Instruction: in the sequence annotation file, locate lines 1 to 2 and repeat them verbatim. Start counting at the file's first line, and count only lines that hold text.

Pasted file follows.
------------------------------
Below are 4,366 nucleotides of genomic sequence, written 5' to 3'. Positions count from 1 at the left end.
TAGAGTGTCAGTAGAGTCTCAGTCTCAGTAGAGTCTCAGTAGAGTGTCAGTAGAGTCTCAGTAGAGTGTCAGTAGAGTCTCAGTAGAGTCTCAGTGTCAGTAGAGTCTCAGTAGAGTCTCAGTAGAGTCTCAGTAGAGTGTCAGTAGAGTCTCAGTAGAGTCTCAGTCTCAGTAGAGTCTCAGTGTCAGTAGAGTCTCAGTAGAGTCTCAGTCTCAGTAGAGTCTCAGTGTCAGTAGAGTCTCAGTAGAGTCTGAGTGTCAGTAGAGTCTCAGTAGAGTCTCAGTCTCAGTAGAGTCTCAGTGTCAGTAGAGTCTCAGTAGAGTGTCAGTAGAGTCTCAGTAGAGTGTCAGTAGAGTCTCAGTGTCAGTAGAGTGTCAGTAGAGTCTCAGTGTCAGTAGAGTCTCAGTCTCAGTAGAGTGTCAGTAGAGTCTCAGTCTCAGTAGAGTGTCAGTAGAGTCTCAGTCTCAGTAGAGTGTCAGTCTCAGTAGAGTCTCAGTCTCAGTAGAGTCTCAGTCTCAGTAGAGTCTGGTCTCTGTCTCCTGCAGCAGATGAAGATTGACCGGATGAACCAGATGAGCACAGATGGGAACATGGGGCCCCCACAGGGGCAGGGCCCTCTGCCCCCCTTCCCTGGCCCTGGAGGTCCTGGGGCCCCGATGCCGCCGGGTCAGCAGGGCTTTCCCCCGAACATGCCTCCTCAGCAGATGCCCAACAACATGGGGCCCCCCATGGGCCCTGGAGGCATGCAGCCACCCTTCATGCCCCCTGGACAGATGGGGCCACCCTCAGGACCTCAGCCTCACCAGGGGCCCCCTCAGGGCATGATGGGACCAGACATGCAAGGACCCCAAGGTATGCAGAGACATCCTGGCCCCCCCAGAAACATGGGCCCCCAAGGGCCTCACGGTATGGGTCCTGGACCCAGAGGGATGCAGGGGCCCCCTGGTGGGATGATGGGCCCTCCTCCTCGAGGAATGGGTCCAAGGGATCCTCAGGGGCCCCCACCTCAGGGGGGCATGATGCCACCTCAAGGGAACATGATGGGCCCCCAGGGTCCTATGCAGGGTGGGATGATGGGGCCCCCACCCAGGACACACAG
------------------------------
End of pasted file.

Below are 4,366 nucleotides of genomic sequence, written 5' to 3'. Positions count from 1 at the left end.
TAGAGTGTCAGTAGAGTCTCAGTCTCAGTAGAGTCTCAGTAGAGTGTCAGTAGAGTCTCAGTAGAGTGTCAGTAGAGTCTCAGTAGAGTCTCAGTGTCAGTAGAGTCTCAGTAGAGTCTCAGTAGAGTCTCAGTAGAGTGTCAGTAGAGTCTCAGTAGAGTCTCAGTCTCAGTAGAGTCTCAGTGTCAGTAGAGTCTCAGTAGAGTCTCAGTCTCAGTAGAGTCTCAGTGTCAGTAGAGTCTCAGTAGAGTCTGAGTGTCAGTAGAGTCTCAGTAGAGTCTCAGTCTCAGTAGAGTCTCAGTGTCAGTAGAGTCTCAGTAGAGTGTCAGTAGAGTCTCAGTAGAGTGTCAGTAGAGTCTCAGTGTCAGTAGAGTGTCAGTAGAGTCTCAGTGTCAGTAGAGTCTCAGTCTCAGTAGAGTGTCAGTAGAGTCTCAGTCTCAGTAGAGTGTCAGTAGAGTCTCAGTCTCAGTAGAGTGTCAGTCTCAGTAGAGTCTCAGTCTCAGTAGAGTCTCAGTCTCAGTAGAGTCTGGTCTCTGTCTCCTGCAGCAGATGAAGATTGACCGGATGAACCAGATGAGCACAGATGGGAACATGGGGCCCCCACAGGGGCAGGGCCCTCTGCCCCCCTTCCCTGGCCCTGGAGGTCCTGGGGCCCCGATGCCGCCGGGTCAGCAGGGCTTTCCCCCGAACATGCCTCCTCAGCAGATGCCCAACAACATGGGGCCCCCCATGGGCCCTGGAGGCATGCAGCCACCCTTCATGCCCCCTGGACAGATGGGGCCACCCTCAGGACCTCAGCCTCACCAGGGGCCCCCTCAGGGCATGATGGGACCAGACATGCAAGGACCCCAAGGTATGCAGAGACATCCTGGCCCCCCCAGAAACATGGGCCCCCAAGGGCCTCACGGTATGGGTCCTGGACCCAGAGGGATGCAGGGGCCCCCTGGTGGGATGATGGGCCCTCCTCCTCGAGGAATGGGTCCAAGGGATCCTCAGGGGCCCCCACCTCAGGGGGGCATGATGCCACCTCAAGGGAACATGATGGGCCCCCAGGGTCCTATGCAGGGTGGGATGATGGGGCCCCCACCCAGGACACACAG